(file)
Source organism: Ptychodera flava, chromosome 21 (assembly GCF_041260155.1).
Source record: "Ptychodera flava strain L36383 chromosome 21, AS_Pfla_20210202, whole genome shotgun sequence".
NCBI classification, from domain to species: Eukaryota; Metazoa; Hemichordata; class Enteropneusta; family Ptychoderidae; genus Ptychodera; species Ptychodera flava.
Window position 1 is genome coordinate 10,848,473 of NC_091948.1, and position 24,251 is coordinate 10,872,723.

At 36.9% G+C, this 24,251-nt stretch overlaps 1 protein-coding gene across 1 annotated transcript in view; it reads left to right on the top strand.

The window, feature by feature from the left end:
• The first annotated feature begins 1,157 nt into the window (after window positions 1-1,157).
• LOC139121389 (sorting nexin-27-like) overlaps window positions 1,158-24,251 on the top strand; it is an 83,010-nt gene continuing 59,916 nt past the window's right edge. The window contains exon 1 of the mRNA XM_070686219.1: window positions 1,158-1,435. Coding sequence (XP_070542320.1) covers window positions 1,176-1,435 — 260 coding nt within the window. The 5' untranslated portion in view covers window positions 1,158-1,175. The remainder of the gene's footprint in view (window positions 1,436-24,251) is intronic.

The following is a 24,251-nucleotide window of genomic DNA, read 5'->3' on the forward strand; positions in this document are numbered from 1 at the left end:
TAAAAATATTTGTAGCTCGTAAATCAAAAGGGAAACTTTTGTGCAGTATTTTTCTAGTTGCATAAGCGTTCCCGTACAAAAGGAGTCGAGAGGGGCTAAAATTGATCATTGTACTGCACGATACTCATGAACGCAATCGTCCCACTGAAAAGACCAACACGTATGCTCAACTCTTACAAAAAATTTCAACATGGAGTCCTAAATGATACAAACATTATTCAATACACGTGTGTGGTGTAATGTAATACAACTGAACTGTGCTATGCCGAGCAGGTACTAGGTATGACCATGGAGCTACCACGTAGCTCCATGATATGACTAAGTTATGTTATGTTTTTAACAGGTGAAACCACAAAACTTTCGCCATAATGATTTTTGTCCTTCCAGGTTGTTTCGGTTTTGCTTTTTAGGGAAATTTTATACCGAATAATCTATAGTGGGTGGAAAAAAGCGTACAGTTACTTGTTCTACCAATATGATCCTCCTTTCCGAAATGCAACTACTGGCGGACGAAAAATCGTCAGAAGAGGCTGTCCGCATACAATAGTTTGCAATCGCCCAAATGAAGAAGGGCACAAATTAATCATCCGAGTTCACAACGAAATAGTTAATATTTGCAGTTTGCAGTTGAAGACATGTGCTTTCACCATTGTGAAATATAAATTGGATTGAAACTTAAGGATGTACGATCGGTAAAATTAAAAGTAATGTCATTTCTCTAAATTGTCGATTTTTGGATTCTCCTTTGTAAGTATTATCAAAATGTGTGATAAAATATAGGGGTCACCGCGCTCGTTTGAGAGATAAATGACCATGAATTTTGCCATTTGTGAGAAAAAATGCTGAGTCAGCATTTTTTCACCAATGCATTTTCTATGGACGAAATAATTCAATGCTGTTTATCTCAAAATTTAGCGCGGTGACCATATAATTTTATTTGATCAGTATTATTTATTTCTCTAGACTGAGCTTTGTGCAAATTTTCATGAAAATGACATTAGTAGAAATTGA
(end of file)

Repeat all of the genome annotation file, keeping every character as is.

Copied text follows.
Source organism: Ptychodera flava, chromosome 21 (assembly GCF_041260155.1).
Source record: "Ptychodera flava strain L36383 chromosome 21, AS_Pfla_20210202, whole genome shotgun sequence".
NCBI classification, from domain to species: Eukaryota; Metazoa; Hemichordata; class Enteropneusta; family Ptychoderidae; genus Ptychodera; species Ptychodera flava.
Window position 1 is genome coordinate 10,848,473 of NC_091948.1, and position 24,251 is coordinate 10,872,723.

At 36.9% G+C, this 24,251-nt stretch overlaps 1 protein-coding gene across 1 annotated transcript in view; it reads left to right on the top strand.

The window, feature by feature from the left end:
• The first annotated feature begins 1,157 nt into the window (after window positions 1-1,157).
• LOC139121389 (sorting nexin-27-like) overlaps window positions 1,158-24,251 on the top strand; it is an 83,010-nt gene continuing 59,916 nt past the window's right edge. The window contains exon 1 of the mRNA XM_070686219.1: window positions 1,158-1,435. Coding sequence (XP_070542320.1) covers window positions 1,176-1,435 — 260 coding nt within the window. The 5' untranslated portion in view covers window positions 1,158-1,175. The remainder of the gene's footprint in view (window positions 1,436-24,251) is intronic.

The following is a 24,251-nucleotide window of genomic DNA, read 5'->3' on the forward strand; positions in this document are numbered from 1 at the left end:
TAAAAATATTTGTAGCTCGTAAATCAAAAGGGAAACTTTTGTGCAGTATTTTTCTAGTTGCATAAGCGTTCCCGTACAAAAGGAGTCGAGAGGGGCTAAAATTGATCATTGTACTGCACGATACTCATGAACGCAATCGTCCCACTGAAAAGACCAACACGTATGCTCAACTCTTACAAAAAATTTCAACATGGAGTCCTAAATGATACAAACATTATTCAATACACGTGTGTGGTGTAATGTAATACAACTGAACTGTGCTATGCCGAGCAGGTACTAGGTATGACCATGGAGCTACCACGTAGCTCCATGATATGACTAAGTTATGTTATGTTTTTAACAGGTGAAACCACAAAACTTTCGCCATAATGATTTTTGTCCTTCCAGGTTGTTTCGGTTTTGCTTTTTAGGGAAATTTTATACCGAATAATCTATAGTGGGTGGAAAAAAGCGTACAGTTACTTGTTCTACCAATATGATCCTCCTTTCCGAAATGCAACTACTGGCGGACGAAAAATCGTCAGAAGAGGCTGTCCGCATACAATAGTTTGCAATCGCCCAAATGAAGAAGGGCACAAATTAATCATCCGAGTTCACAACGAAATAGTTAATATTTGCAGTTTGCAGTTGAAGACATGTGCTTTCACCATTGTGAAATATAAATTGGATTGAAACTTAAGGATGTACGATCGGTAAAATTAAAAGTAATGTCATTTCTCTAAATTGTCGATTTTTGGATTCTCCTTTGTAAGTATTATCAAAATGTGTGATAAAATATAGGGGTCACCGCGCTCGTTTGAGAGATAAATGACCATGAATTTTGCCATTTGTGAGAAAAAATGCTGAGTCAGCATTTTTTCACCAATGCATTTTCTATGGACGAAATAATTCAATGCTGTTTATCTCAAAATTTAGCGCGGTGACCATATAATTTTATTTGATCAGTATTATTTATTTCTCTAGACTGAGCTTTGTGCAAATTTTCATGAAAATGACATTAGTAGAAATTGA